By a News Reporter-Staff News Editor at Science Letter -- Data detailed on Nanostructures have been presented. According to news originating from Jiangsu, People's Republic of China, by NewsRx correspondents, research stated, "In this paper rod-like cobalt phosphide (Co2P) nanostructures were successfully synthesized at a large scale via an improved water-ethanol mixed-solvothermal route. White phosphorus and cobalt dichloride were used as starting reactants, hexamethylenetetramine as the pH adjustor, sodium dodecyl benzene sulfonate as the surfactant."
Our news journalists obtained a quote from the research from Nanjing University, "The reaction was carried out at 170 A degrees C for 800 min. It was found that the morphology and crystallinity of Co2P nanostructures could be tuned by the amount of hexamethylenetetramine. Experiments showed that the as-prepared Co2P nanostructures owned good catalytic activity in the reduction of aromatic nitro compounds. Under the presence of 40 mg L-1 Co2P nanostructures, some aromatic nitro compounds, including 4-nitrophenol, 4-nitroaniline, 2,4-dinitrophenol, and 3,5-dinitrosalicylic acid, were fully reduced by NaBH4 within 3-5 min. Also, the catalytic activities of Co2P nanostructures could be affected by the morphologies of the final products."
According to the news editors, the research concluded: "Furthermore, the as-obtained Co2P nanostructures also exhibited good adsorption capacities for Pb2+ and Cu2+ ions in water resources, indicating that the as-prepared product had potential application in environmental treatments."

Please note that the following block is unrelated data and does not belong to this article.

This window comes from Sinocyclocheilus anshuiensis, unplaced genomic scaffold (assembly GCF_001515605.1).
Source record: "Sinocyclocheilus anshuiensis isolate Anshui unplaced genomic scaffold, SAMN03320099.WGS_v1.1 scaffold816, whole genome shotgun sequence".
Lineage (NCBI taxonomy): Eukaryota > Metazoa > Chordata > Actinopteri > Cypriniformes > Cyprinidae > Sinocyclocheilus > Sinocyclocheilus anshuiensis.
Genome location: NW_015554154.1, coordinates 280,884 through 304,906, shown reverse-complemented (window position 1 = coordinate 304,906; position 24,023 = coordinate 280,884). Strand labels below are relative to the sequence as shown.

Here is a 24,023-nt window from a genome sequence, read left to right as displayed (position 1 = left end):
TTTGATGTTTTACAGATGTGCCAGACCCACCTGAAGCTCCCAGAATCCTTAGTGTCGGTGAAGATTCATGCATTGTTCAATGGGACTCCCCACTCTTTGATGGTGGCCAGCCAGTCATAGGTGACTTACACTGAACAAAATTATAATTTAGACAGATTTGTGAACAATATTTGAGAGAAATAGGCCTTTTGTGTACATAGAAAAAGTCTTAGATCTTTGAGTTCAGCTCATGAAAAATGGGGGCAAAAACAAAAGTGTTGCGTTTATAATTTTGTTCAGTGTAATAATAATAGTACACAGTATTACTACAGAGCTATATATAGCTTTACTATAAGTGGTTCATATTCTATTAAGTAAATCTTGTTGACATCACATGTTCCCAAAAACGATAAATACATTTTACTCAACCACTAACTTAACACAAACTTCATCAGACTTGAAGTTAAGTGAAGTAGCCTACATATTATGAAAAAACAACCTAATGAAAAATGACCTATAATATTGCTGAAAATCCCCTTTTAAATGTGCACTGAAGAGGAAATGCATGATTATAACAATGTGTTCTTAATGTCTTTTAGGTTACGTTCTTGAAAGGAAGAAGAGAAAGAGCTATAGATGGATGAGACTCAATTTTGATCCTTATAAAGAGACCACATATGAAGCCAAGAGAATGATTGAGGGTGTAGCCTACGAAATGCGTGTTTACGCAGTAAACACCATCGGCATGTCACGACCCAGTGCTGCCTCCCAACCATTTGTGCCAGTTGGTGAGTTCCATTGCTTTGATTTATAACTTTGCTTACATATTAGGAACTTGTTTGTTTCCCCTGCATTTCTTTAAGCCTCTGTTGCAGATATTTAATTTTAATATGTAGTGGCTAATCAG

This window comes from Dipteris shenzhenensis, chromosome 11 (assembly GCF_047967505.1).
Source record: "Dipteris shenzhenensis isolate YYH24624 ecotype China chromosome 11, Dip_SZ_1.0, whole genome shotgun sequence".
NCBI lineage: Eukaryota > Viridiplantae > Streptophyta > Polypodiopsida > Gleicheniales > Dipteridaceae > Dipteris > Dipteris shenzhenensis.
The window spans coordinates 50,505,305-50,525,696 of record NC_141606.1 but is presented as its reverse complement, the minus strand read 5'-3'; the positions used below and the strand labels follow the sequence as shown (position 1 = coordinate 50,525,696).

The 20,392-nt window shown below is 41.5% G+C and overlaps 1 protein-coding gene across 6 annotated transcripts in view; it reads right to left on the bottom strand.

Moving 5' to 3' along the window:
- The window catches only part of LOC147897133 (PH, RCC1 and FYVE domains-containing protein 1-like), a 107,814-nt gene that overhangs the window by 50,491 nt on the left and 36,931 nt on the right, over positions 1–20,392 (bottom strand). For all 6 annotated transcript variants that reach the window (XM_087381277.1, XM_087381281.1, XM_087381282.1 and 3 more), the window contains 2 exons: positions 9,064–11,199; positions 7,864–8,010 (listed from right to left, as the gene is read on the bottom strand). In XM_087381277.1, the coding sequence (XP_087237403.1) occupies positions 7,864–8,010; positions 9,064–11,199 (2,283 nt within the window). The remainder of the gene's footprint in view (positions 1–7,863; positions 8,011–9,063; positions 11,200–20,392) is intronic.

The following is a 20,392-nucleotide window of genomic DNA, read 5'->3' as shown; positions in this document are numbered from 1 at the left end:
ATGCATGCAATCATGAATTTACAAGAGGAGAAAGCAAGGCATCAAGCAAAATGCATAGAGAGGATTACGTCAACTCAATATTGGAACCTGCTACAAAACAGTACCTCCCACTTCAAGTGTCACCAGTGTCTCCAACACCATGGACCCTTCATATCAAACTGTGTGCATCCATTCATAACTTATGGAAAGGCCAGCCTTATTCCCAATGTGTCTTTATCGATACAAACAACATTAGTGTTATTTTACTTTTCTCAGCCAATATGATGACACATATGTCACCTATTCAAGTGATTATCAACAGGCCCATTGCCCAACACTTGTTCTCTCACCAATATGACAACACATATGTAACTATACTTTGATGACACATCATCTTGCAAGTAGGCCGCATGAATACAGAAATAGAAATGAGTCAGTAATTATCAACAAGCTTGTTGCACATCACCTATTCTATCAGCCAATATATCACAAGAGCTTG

For more information on this research see: Rod-Like Co2P Nanostructures: Improved Synthesis, Catalytic Property and Application in the Removal of Heavy Metal. Journal of Cluster Science, 2013;24(4):1067-1080. Journal of Cluster Science can be contacted at: Springer, Plenum Publishers, 233 Spring St, New York, NY 10013, USA. (Springer - www.springer.com; Journal of Cluster Science - www.springerlink.com/content/1040-7278/)
The news correspondents report that additional information may be obtained from F.F. Yuan, Nanjing University, Center Modern Analyses, Nanjing 210093, Jiangsu, People's Republic of China. Additional authors for this research include Y.H. Ni, L. Zhang, X. Ma and J.M. Hong (see also Nanostructures).
Keywords for this news article include: Asia, Jiangsu, Nanostructural, Nanostructures, Nanotechnology, Emerging Technologies, People's Republic of China
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